The proposed NFL concussion settlement is back in the hands of a federal judge — and this time there's no cap on how much the league will be required to pay.
Unlike the original $765-million proposal, which was rejected by the judge in January because she was concerned it was inadequate, the new compensation program will be available to any retired player who develops a qualifying neurocognitive condition.
The proposal, which would cover any retired player whether he had joined the lawsuit or not, has been submitted for preliminary approval to U.S. District Judge Anita B. Brody in Philadelphia. Players can still opt out of the deal, which is intended to last 65 years.
"This agreement will give retired players and their families immediate help if they suffer from a qualifying neurocognitive illness, and provide peace of mind to those who fear they may develop a condition in the future," plaintiffs' attorneys Christopher Seeger and Sol Weiss said in a written statement. "This settlement guarantees that these benefits will be there if needed, and does so without years of litigation that may have left many retired players without any recourse."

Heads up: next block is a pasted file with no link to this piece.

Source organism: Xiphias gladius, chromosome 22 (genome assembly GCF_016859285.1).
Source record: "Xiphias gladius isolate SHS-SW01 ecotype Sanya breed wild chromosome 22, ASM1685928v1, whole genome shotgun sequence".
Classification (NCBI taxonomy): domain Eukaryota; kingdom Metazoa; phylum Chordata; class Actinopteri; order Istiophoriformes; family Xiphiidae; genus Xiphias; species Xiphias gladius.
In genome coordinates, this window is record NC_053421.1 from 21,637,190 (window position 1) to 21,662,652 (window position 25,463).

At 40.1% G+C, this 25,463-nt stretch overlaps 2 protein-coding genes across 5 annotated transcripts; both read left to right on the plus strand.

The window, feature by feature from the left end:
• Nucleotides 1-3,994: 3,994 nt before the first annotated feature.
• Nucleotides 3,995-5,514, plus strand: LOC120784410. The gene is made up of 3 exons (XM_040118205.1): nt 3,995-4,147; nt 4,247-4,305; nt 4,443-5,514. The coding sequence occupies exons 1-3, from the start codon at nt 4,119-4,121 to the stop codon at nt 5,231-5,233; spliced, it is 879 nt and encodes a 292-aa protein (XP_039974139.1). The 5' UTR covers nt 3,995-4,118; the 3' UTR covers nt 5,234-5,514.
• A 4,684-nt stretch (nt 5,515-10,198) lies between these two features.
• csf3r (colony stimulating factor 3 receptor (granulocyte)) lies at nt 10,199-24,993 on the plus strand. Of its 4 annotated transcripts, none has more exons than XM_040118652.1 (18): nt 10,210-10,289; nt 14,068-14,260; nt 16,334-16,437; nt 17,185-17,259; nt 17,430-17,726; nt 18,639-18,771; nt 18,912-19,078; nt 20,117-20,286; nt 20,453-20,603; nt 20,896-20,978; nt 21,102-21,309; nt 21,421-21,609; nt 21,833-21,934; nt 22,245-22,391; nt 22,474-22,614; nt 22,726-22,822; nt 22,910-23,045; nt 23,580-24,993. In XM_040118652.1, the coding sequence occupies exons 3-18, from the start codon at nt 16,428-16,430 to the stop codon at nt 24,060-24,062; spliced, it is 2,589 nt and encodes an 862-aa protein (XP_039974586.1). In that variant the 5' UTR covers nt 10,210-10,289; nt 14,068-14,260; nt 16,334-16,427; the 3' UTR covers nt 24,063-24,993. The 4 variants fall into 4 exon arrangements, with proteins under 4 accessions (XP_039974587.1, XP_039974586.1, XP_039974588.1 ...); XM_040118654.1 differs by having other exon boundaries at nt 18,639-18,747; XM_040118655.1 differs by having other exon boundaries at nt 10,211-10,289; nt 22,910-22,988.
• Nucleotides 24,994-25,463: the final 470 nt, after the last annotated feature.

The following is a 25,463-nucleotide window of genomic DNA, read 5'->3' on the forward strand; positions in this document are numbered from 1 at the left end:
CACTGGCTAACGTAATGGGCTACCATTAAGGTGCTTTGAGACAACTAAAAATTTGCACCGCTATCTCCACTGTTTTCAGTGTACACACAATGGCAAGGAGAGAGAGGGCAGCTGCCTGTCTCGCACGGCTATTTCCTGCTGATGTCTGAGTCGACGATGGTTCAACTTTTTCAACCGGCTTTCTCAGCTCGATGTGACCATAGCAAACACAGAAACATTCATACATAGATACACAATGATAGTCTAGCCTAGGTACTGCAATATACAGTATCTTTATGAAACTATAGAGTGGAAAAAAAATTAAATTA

The revised agreement provides benefits for retired players and their families, as well as a separate fund to offer all eligible retirees a comprehensive medical exam and follow-up benefits, and an injury-compensation fund for retirees who have suffered cognitive impairment. In cases in which the retiree has died or is unable to pursue his claim, a family member can do so on his behalf.
"Today's agreement reaffirms the NFL's commitment to provide help to those retired players and their families who are in need, and to do so without the delay, expense and emotional cost associated with protracted litigation," NFL Senior Vice President Anastasia Danias said in a written statement. "We are eager to move forward with the process of court approval and implementation of the settlement."